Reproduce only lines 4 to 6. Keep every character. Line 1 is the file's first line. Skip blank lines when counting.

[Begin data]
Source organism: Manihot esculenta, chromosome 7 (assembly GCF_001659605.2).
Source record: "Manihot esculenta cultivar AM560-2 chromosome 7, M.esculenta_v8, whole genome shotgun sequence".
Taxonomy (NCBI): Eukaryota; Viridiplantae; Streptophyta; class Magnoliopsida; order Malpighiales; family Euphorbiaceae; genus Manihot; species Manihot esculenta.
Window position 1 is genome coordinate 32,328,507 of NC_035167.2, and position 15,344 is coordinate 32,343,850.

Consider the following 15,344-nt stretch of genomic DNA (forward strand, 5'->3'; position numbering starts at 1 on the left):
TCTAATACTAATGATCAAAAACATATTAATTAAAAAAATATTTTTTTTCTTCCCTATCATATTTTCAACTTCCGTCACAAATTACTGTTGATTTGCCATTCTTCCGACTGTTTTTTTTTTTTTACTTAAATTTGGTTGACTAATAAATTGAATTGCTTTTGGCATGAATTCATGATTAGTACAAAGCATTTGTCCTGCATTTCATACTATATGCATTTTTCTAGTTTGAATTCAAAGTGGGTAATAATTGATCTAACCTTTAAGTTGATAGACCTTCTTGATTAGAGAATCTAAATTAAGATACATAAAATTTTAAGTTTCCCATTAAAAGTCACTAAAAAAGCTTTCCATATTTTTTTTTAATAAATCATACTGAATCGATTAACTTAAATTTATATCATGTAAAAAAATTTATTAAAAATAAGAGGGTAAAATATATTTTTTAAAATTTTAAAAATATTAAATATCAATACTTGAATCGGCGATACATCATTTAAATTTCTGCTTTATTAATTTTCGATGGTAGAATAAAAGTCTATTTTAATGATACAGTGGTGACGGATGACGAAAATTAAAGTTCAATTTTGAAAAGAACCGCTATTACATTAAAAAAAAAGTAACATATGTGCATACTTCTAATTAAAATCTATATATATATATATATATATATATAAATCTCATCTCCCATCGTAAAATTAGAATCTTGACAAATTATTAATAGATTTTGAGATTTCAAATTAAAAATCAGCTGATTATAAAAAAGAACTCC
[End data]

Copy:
Window position 1 is genome coordinate 32,328,507 of NC_035167.2, and position 15,344 is coordinate 32,343,850.

Consider the following 15,344-nt stretch of genomic DNA (forward strand, 5'->3'; position numbering starts at 1 on the left):
TCTAATACTAATGATCAAAAACATATTAATTAAAAAAATATTTTTTTTCTTCCCTATCATATTTTCAACTTCCGTCACAAATTACTGTTGATTTGCCATTCTTCCGACTGTTTTTTTTTTTTTACTTAAATTTGGTTGACTAATAAATTGAATTGCTTTTGGCATGAATTCATGATTAGTACAAAGCATTTGTCCTGCATTTCATACTATATGCATTTTTCTAGTTTGAATTCAAAGTGGGTAATAATTGATCTAACCTTTAAGTTGATAGACCTTCTTGATTAGAGAATCTAAATTAAGATACATAAAATTTTAAGTTTCCCATTAAAAGTCACTAAAAAAGCTTTCCATATTTTTTTTTAATAAATCATACTGAATCGATTAACTTAAATTTATATCATGTAAAAAAATTTATTAAAAATAAGAGGGTAAAATATATTTTTTAAAATTTTAAAAATATTAAATATCAATACTTGAATCGGCGATACATCATTTAAATTTCTGCTTTATTAATTTTCGATGGTAGAATAAAAGTCTATTTTAATGATACAGTGGTGACGGATGACGAAAATTAAAGTTCAATTTTGAAAAGAACCGCTATTACATTAAAAAAAAAGTAACATATGTGCATACTTCTAATTAAAATCTATATATATATATATATATATATATAAATCTCATCTCCCATCGTAAAATTAGAATCTTGACAAATTATTAATAGATTTTGAGATTTCAAATTAAAAATCAGCTGATTATAAAAAAGAACTCC